A lightweight, compact, wireless Bluetooth Low Energy Neural Recording System for Mice
Credit: Copyright (C) TOYOHASHI University of Technology. All rights reserved.
A research team in the Department of Electrical and Electronic Information Engineering, Department of Computer Science and Engineering, Department of Applied Chemistry and Life Sciences, and the Electronics-Inspired Interdisciplinary Research Institute (EIIRIS) at Toyohashi University of Technology have developed a compact and lightweight, wireless neural recording system based on Bluetooth Low Energy technology for use in mice. The wireless system weighs 3 with battery, and has the advantages of high signal quality, good versatility and low cost, compared to wired recording with a commercial neurophysiology system. The study was published online at B: Sensors and actuators: chemicalOn January 8, 2021.
Electrophysiological recording, which uses small-scale needle-like electrodes that are penetrated into brain tissue, has made a significant contribution to neuroscience and basic medicine applications. However, electrophysiology recording requires improvements in signal quality, invasion, and the use of cables. Although wireless recording can meet these requirements, conventional wireless systems are heavy and bulky for use in small animals such as mice, and systems based on their ad hoc technologies are expensive and lack versatility.
The research team developed a lightweight, compact, and low-energy wireless neural recording system with Bluetooth technology. As explained by the first author of the article PhD. Candidate Shinnosuke Idogawa, “We have dealt with the challenge of developing a lightweight and compact wireless neural recording system for use in mice developed in the size of 15 x 15 x 12 mm.3 The system weighed 3.9 grams with the battery, which is less than 15% of the mouse’s weight (eg, 33 grams for a two-week-old C57BL / 6 mouse). Surprisingly, the wireless system demonstrates advantages not only for recording without the use of any cables, but also improvements in signal quality, including signal-to-noise ratios, compared to wired recording using a commercial neurophysiological system. In addition to these benefits, the upgraded wireless system costs $ 79.90, which is less than the wired system.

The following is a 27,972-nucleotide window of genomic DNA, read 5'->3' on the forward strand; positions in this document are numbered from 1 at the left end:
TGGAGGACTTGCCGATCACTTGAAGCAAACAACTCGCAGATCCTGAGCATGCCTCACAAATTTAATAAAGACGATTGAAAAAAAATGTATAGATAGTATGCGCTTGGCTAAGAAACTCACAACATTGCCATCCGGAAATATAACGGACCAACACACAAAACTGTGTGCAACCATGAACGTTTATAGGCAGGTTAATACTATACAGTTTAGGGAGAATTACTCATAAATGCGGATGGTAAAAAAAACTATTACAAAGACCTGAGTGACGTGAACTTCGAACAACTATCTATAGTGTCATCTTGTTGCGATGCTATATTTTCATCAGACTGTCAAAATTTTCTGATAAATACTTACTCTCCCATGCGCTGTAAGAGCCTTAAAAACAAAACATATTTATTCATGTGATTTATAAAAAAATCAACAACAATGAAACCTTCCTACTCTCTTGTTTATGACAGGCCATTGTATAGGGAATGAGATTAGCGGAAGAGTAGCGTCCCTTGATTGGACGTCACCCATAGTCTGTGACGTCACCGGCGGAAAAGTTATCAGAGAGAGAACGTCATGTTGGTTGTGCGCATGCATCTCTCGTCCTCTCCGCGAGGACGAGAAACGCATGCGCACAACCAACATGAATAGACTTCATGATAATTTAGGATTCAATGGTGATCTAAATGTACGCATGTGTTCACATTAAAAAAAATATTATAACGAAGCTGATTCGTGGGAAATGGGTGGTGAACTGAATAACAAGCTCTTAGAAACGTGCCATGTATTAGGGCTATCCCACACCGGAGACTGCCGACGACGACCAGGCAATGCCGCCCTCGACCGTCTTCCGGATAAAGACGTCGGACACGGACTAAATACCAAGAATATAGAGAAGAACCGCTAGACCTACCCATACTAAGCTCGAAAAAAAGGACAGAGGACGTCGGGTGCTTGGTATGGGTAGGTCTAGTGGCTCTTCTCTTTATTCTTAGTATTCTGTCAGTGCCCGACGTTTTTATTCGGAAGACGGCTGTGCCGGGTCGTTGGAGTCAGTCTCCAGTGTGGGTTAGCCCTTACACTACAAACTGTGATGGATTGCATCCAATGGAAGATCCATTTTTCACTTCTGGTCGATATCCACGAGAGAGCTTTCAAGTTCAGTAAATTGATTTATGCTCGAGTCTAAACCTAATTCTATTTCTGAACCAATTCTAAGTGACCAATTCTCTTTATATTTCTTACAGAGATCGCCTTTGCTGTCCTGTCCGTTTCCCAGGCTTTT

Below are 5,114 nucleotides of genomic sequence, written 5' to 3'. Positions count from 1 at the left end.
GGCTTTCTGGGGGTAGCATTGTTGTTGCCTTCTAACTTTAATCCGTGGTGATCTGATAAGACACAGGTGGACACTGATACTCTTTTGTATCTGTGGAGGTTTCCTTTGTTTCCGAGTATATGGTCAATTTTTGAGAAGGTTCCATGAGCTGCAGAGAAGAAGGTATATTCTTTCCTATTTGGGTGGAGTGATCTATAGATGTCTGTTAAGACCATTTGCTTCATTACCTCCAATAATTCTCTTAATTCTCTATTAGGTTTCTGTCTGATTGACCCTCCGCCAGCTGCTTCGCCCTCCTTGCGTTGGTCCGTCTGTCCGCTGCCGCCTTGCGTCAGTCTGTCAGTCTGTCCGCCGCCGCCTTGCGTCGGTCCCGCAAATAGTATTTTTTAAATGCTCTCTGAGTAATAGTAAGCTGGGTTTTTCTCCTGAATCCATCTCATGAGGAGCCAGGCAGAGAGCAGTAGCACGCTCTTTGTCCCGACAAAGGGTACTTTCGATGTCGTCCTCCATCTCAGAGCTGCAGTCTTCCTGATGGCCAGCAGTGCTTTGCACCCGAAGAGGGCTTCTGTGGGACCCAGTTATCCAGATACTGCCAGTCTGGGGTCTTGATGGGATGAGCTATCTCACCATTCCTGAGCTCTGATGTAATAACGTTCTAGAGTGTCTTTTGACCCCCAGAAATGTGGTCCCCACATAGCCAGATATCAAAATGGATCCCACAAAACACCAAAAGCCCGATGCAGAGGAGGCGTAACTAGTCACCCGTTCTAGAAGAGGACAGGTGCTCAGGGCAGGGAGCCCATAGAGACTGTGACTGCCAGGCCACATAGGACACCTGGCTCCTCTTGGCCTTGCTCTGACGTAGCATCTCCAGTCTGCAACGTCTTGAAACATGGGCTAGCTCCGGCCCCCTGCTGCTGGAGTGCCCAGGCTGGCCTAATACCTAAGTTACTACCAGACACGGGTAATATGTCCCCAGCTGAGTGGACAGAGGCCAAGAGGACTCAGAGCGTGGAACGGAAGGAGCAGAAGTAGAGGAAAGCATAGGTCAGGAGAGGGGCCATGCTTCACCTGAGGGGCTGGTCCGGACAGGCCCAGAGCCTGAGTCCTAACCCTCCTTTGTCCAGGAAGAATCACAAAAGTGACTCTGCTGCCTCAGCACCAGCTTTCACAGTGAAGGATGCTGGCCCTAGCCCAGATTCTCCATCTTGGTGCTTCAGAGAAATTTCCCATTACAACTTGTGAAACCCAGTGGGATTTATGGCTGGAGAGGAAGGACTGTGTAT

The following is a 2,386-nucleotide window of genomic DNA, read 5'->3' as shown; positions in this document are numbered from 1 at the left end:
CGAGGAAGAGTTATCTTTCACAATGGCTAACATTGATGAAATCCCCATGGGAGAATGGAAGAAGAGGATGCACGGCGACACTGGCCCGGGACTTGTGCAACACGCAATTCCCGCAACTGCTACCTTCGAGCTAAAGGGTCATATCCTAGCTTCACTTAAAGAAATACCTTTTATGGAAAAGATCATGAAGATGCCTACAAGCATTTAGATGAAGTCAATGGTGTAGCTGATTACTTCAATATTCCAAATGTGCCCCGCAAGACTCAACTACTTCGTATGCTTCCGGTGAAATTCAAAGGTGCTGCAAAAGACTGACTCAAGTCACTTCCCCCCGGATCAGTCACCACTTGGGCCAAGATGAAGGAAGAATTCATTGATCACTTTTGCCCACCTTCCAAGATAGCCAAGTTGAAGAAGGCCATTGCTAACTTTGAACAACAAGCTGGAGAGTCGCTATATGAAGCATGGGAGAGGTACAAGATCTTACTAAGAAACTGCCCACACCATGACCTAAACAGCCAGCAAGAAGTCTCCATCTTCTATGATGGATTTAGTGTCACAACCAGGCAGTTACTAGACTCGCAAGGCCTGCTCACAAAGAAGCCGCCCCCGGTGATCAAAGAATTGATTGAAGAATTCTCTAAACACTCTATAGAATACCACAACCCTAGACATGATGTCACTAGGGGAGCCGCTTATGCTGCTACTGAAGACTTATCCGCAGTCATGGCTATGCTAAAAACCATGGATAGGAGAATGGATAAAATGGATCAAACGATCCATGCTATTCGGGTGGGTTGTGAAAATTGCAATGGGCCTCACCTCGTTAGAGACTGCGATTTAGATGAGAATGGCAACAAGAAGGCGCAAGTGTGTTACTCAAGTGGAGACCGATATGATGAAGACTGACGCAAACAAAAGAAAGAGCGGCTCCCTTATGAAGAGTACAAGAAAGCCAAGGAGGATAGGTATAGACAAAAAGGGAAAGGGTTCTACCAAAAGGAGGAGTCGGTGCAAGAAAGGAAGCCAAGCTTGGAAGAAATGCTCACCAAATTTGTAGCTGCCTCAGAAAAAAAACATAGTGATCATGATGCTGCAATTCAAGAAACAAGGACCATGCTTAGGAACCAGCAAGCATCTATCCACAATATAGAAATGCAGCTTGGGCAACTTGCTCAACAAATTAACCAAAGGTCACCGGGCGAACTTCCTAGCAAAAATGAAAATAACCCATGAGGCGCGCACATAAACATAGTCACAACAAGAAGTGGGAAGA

Head of the research team, Associate Professor Takeshi Kawano said, “We demonstrated the wireless single-channel recording system as our first step, but we can increase the number of channels based on our system, and we are currently working on developing wireless systems for four channels and more. The device’s features will help us develop small wireless neurophysiological systems with good versatility and low cost for a wide range of users. “
a future vision:
The research team believes that the wireless recording system could also be used to study behavioral characteristics of mice as well as screen drugs with mice. Due to its light weight, compactness and Bluetooth technology, the upgraded wireless neural recording system can also be used with other species, including mice and monkeys.
This work was supported by JSPS KAKENHI (grant numbers 17H03250, 26709024 and 20H00244), the strategic progression of NEDO’s multipurpose robot and artificial intelligence technologies program, Nagai Foundation for Science and Technology. RN is supported by Takeda Science Foundation. KK is supported by JSPS KAKENHI (Grant Number 15H05917).
Shinnosuke Idogawa, Koji Yamashita, Rioki Sanda, Rika Numano, Kowa Koida, and Takeshi Kawano (2021). Lightweight, Wireless Bluetooth Low Energy Neural Recording System for Mice, B: Sensors and actuators: chemical, 10.1016 / j.snb.2020.129423.